As more people speak out about living with mental illness, conditions like depression, anxiety, and bipolar disorder are finding a healthy place in public conversation. But there are still a ton of mental health misconceptions floating around that just perpetuate the stigma surrounding these all-too-common illnesses. Good news: Learning the facts can help — so read on!More
It's important we make a clear distinction between depression and sadness, which are two very different things: Sadness is a regular part of life that everyone experiences at some point, and it passes over time. Depression, however, can make it continuously difficult for a person to handle his or her everyday responsibilities — and someone who has depression might not even feel "sad" at all, according to the National Institute of Mental Health (NIMH).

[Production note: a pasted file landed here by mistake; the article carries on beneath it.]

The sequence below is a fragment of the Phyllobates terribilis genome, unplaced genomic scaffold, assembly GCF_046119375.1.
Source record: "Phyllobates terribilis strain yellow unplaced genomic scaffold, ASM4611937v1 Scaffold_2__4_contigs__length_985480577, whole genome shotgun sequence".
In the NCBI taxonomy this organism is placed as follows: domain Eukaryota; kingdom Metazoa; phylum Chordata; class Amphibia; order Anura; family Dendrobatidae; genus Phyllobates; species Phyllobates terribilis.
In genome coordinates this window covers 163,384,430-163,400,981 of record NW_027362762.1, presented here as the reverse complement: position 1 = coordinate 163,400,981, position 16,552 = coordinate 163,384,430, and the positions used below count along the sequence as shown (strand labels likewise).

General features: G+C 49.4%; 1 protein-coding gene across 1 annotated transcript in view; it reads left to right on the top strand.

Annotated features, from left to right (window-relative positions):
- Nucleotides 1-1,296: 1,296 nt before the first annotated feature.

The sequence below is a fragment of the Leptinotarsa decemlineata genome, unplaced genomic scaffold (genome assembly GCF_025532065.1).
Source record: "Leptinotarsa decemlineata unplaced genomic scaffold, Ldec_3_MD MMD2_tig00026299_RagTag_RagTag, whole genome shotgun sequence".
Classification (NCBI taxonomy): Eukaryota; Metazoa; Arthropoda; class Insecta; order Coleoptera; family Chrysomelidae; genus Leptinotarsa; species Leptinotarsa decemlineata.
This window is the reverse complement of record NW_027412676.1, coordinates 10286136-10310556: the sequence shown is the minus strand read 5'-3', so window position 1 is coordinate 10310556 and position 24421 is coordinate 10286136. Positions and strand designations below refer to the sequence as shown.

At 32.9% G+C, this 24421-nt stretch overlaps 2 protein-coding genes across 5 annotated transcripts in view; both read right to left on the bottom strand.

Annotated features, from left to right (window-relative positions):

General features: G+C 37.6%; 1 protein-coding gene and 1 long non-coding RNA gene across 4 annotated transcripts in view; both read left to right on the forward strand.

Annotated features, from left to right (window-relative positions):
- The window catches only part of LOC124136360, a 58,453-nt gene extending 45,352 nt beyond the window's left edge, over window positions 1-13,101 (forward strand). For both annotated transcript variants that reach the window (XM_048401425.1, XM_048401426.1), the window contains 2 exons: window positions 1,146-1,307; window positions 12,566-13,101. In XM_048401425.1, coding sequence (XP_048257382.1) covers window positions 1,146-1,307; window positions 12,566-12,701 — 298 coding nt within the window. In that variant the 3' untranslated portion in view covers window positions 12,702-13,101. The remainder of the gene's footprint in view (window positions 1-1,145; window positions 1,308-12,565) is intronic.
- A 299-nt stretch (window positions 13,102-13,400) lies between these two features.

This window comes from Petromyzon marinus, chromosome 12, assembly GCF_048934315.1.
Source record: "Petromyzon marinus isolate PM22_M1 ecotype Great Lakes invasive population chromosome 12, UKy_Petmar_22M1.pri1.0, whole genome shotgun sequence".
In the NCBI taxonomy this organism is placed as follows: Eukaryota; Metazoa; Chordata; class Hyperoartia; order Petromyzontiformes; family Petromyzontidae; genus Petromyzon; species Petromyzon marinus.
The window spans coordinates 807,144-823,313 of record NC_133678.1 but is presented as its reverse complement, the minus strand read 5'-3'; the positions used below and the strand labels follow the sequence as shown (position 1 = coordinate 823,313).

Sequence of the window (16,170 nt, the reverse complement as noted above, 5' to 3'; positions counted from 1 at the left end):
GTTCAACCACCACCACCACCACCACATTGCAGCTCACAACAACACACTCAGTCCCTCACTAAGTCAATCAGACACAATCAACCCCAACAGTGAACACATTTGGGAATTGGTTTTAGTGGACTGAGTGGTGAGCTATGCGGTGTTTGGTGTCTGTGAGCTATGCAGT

According to the NIMH, there are two major types of depression: major depressive disorder (MDD aka clinical depression) and persistent depression disorder (PDD aka chronic depression). But there are many other types of depression beyond and within these. There's melancholic depression, which is a form of MDD wherein one feels persistently and intensely sad and hopeless; psychotic depression, a combination of major depression plus some form of psychosis, such as delusions or hallucinations; and seasonal affective disorder (SAD), a condition that usually occurs during the winter months — and that's just naming a few.